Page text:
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Rate Constants and the Orders

Usually, the rate of a reaction is a function of the concentrations of reactants. For example, the rate of the reaction : 2 NO + O2 ! 2 NO2 has the form: rate = k [O2] [NO]2

The rate is proportional to the concentration of O2, usually written as [O2] and is proportional to the square of [NO], or [NO]2. The orders of 1 and 2 for [O2] and [NO] respectively has been determined by experiment, NOT from the chemical equation. The total order of this reaction is 3 (2+1). Note the rates and order in the following example reactions: H2 + I2 ! 2 HI H2 + Br2 = 2 HBr rate = k [H2] [I2] rate = k [H2] [Br2]1/2 (total order 2) (total order 1.5 or 1!)

In particular, note that orders are NOT determined from the stoichiometry of the reaction equation, but rather by experiment. Many reactions with a single mechanism often have a rate determined by their coefficients. If only [A] is varied in experiments, and the order [A] is n, then the rate has the general expression, rate = k [A]n In this expression, k is the specific rate constant, or the rate when [A] = 1.00. Again, the order n is not necessarily an integer, but its most common values are 0.5 (!), 1, 2, or 3. Cases in which n is a negative number are rare. Rate : This is often expressed mol/L•s or but may be k : The constant can be given or calculated mathematically with the units where n represents the order.

expressed in other units.

Concentration : [A] often means mol/ L but the concentrations may be expressed in other units. For a chemical reaction, we often determine the order with respect to a reagent by determine the initial rate. When more than one reactant is invovled, we vary the concentrations in a systematic way so that the effect of concentration of one of the reactants can be measured. Derive the rate law for the reaction A + B + C ! products from the following data, where rate is measured as soon as the reactants are mixed. Experiment 1 2 3 4 Solution: [A]o 0.100 0.200 0.200 0.100 [B]o 0.100 0.100 0.300 0.100 [C]o 0.100 0.100 0.100 0.400 rate 0.100 0.800 7.200 0.400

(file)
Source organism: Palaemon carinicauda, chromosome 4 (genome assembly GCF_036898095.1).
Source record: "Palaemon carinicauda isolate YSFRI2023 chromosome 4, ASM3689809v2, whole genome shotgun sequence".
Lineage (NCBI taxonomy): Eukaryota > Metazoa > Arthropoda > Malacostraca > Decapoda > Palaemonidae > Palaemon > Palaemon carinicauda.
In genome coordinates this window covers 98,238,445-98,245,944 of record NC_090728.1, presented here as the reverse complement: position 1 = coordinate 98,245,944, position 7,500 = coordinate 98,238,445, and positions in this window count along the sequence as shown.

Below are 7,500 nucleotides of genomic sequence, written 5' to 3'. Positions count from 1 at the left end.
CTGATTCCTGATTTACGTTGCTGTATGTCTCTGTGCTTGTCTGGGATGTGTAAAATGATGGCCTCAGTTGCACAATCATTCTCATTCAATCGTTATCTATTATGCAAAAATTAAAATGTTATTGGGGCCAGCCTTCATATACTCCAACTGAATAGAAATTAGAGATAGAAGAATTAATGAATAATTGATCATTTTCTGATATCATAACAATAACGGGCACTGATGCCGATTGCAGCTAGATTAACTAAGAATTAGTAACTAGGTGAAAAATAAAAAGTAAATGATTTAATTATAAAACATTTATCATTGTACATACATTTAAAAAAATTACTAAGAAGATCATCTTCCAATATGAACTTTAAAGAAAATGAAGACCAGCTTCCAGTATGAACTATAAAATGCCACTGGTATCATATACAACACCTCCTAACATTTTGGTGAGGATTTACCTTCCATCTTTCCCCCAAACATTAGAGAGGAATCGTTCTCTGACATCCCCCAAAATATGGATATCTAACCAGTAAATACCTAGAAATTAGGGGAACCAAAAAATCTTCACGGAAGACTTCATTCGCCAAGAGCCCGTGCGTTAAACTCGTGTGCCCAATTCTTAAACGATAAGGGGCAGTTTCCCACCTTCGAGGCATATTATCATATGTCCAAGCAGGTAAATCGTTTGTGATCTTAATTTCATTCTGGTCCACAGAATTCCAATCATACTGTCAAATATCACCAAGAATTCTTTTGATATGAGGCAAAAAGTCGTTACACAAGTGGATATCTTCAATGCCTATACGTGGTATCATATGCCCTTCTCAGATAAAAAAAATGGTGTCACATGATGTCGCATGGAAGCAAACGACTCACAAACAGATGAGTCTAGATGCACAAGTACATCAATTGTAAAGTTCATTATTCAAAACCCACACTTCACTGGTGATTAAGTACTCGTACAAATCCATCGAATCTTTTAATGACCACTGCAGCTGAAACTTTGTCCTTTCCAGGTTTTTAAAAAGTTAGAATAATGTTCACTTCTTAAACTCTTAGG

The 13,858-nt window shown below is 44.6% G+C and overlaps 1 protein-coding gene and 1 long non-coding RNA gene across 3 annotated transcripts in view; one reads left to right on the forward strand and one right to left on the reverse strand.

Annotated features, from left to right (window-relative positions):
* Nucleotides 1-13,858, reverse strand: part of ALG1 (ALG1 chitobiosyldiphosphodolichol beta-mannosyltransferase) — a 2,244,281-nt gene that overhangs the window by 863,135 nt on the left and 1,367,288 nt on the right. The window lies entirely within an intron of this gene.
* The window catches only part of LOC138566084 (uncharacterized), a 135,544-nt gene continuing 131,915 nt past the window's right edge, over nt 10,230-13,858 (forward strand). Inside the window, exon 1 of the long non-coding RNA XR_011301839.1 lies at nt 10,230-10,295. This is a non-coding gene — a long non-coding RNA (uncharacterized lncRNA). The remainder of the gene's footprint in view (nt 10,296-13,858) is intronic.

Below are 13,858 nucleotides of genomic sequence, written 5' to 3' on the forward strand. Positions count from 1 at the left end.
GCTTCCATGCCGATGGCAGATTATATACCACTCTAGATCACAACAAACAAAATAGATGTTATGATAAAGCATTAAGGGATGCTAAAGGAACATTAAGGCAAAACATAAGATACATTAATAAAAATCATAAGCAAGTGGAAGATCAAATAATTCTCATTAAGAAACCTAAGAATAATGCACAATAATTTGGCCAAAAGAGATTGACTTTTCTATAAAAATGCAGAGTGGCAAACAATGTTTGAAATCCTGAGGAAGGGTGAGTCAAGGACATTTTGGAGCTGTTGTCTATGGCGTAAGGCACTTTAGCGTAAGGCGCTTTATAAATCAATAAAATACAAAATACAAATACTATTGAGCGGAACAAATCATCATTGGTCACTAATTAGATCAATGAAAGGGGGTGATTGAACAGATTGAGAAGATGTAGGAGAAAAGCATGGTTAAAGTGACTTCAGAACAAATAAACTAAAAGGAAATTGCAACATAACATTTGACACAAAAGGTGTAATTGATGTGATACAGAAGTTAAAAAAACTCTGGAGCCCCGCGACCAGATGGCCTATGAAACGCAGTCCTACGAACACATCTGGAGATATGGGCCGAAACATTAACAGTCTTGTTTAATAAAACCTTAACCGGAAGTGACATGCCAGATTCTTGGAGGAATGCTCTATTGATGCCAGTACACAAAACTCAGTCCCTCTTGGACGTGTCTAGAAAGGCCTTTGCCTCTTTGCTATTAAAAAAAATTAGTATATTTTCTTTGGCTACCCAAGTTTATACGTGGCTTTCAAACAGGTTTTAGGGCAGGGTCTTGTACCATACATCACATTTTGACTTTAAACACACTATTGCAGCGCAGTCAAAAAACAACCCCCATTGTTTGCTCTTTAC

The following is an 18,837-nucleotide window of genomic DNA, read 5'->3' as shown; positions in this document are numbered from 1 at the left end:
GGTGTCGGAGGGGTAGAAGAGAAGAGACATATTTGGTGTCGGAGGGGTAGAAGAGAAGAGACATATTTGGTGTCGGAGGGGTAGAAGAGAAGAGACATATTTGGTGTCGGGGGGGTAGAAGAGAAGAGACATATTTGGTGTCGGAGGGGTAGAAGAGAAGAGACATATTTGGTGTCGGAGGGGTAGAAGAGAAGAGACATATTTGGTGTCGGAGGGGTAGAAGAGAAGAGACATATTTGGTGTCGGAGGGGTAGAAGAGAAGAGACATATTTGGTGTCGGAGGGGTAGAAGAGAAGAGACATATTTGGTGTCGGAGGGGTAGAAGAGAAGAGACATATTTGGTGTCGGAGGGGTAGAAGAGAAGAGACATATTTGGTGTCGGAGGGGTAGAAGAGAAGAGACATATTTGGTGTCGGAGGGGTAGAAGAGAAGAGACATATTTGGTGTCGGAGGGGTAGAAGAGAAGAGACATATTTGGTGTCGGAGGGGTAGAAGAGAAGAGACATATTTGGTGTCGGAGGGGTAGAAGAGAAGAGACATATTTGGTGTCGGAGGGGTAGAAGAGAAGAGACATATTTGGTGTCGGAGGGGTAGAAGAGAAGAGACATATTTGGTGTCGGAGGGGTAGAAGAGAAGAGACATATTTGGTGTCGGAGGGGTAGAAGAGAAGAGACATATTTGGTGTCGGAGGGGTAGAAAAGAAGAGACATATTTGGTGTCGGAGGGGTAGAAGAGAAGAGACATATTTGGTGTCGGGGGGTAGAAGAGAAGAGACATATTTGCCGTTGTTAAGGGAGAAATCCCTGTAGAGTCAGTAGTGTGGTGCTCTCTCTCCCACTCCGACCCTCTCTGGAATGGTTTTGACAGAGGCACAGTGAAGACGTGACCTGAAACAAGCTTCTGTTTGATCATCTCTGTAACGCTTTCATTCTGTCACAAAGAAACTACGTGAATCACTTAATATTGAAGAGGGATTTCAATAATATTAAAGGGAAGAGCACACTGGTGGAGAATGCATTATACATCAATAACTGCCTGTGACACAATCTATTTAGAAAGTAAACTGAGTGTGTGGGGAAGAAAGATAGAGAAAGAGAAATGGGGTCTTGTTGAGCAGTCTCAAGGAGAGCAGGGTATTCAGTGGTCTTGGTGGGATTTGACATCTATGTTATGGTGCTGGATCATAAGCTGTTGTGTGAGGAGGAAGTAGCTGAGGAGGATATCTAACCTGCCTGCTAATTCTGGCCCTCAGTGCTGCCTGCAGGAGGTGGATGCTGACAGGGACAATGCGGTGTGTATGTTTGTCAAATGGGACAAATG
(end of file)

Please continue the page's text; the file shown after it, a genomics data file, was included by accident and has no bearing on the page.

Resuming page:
Assume the orders to be x, y, and z respectively for A, B, and C, we have rate = k [A]x [B]y [C]z From experiment 1 and 2, we have: k 0.1x 0.1y 0.1z 0.100 ------------------------- = -------k 0.2x 0.1y 0.1z 0.800 We choose 2 experiments where one concentration changes ([A] x2) and the others remain constant. The reaction rate is affected accordingly…

Therefore the reaction rate increases 8x if only the concentration of A increases 2x. 8 = 2x or x = (ln8 / ln2) = 3 or we see the exponent must be 3!?

By similar procedures, we get y = 2 and z = 1. Thus, the rate law is: rate = k [A]3 [B]2 [C]